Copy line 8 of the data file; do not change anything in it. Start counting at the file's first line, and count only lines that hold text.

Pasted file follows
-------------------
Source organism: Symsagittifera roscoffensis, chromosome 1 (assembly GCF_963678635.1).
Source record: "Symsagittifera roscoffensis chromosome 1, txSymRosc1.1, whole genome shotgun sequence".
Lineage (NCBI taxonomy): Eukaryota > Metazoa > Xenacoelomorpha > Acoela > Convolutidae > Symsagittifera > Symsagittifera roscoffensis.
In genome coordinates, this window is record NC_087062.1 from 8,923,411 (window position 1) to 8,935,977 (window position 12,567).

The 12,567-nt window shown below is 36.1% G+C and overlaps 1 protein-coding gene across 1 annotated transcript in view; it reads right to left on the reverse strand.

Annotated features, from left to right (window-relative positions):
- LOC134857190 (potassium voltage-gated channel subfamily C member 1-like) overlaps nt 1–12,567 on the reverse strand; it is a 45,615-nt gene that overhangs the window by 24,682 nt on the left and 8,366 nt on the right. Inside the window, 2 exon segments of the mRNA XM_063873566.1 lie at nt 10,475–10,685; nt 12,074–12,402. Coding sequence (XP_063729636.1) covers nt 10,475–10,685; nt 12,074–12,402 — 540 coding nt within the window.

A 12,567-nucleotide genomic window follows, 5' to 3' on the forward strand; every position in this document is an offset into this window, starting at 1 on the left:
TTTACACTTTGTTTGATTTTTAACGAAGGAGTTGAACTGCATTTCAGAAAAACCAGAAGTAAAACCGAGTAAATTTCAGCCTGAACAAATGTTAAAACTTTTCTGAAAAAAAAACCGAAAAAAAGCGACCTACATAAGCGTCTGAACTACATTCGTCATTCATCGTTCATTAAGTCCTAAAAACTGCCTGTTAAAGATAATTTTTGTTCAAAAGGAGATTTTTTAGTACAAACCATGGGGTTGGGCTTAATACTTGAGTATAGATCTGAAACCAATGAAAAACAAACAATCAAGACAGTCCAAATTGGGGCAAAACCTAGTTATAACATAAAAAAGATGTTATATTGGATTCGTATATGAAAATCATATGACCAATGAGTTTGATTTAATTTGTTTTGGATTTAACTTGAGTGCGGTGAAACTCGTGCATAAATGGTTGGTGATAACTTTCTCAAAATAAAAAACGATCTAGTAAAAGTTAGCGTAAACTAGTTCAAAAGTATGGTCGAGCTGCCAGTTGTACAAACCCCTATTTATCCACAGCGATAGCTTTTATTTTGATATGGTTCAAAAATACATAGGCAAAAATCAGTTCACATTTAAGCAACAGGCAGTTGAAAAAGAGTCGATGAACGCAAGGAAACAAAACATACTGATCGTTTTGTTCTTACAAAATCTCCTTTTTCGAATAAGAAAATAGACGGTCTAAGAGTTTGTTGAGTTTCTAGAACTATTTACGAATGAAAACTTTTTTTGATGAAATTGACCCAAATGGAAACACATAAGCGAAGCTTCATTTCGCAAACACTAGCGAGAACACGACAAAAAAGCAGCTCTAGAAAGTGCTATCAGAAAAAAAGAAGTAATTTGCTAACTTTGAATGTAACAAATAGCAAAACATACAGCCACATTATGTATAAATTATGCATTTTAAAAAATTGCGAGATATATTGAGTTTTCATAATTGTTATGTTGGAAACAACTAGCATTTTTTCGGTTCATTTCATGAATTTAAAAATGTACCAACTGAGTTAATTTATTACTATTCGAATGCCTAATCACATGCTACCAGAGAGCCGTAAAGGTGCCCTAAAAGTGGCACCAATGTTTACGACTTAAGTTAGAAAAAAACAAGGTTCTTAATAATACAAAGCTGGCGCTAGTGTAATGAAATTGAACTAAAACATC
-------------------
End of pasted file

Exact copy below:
A 12,567-nucleotide genomic window follows, 5' to 3' on the forward strand; every position in this document is an offset into this window, starting at 1 on the left: